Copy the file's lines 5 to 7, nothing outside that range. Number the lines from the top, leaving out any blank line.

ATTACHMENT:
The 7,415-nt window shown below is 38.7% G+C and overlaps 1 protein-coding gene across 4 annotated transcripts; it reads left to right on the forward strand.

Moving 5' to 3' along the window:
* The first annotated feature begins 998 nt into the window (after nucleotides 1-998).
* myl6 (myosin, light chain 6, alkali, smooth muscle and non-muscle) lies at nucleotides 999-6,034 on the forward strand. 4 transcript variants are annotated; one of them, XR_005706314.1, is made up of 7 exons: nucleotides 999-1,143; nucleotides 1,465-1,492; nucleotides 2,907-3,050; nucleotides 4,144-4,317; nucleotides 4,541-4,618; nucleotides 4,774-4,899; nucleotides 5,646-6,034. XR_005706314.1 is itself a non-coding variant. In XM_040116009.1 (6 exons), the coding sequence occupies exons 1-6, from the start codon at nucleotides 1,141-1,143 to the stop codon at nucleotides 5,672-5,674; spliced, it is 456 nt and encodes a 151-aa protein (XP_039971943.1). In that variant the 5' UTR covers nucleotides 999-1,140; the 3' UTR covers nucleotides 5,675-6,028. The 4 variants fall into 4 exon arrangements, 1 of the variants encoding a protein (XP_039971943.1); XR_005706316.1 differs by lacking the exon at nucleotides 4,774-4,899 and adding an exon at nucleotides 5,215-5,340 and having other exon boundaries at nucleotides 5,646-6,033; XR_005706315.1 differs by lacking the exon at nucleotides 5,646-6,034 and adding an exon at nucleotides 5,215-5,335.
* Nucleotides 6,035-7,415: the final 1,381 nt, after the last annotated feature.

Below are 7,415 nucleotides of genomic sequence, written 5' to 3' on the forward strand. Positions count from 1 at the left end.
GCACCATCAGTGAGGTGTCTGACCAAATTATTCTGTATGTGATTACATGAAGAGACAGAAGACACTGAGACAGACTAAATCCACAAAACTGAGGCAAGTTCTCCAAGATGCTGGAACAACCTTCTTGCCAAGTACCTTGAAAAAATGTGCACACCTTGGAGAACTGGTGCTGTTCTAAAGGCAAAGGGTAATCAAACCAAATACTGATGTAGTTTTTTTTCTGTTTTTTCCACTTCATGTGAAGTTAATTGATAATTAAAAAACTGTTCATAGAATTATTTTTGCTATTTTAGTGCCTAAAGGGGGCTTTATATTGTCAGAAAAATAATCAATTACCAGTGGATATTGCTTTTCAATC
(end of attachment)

* Nucleotides 6,035-7,415: the final 1,381 nt, after the last annotated feature.

Below are 7,415 nucleotides of genomic sequence, written 5' to 3' on the forward strand. Positions count from 1 at the left end.
GCACCATCAGTGAGGTGTCTGACCAAATTATTCTGTATGTGATTACATGAAGAGACAGAAGACACTGAGACAGACTAAATCCACAAAACTGAGGCAAGTTCTCCAAGATGCTGGAACAACCTTCTTGCCAAGTACCTTGAAAAAATGTGCACACCTTGGAGAACTGGTGCTGTTCTAAAGGCAAAGGGTAATCAAACCAAATACTGATGTAGTTTTTTTTCTGTTTTTTCCACTTCATGTGAAGTTAATTGATAATTAAAAAACTGTTCATAGAATTATTTTTGCTATTTTAGTGCCTAAAGGGGGCTTTATATTGTCAGAAAAATAATCAATTACCAGTGGATATTGCTTTTCAATC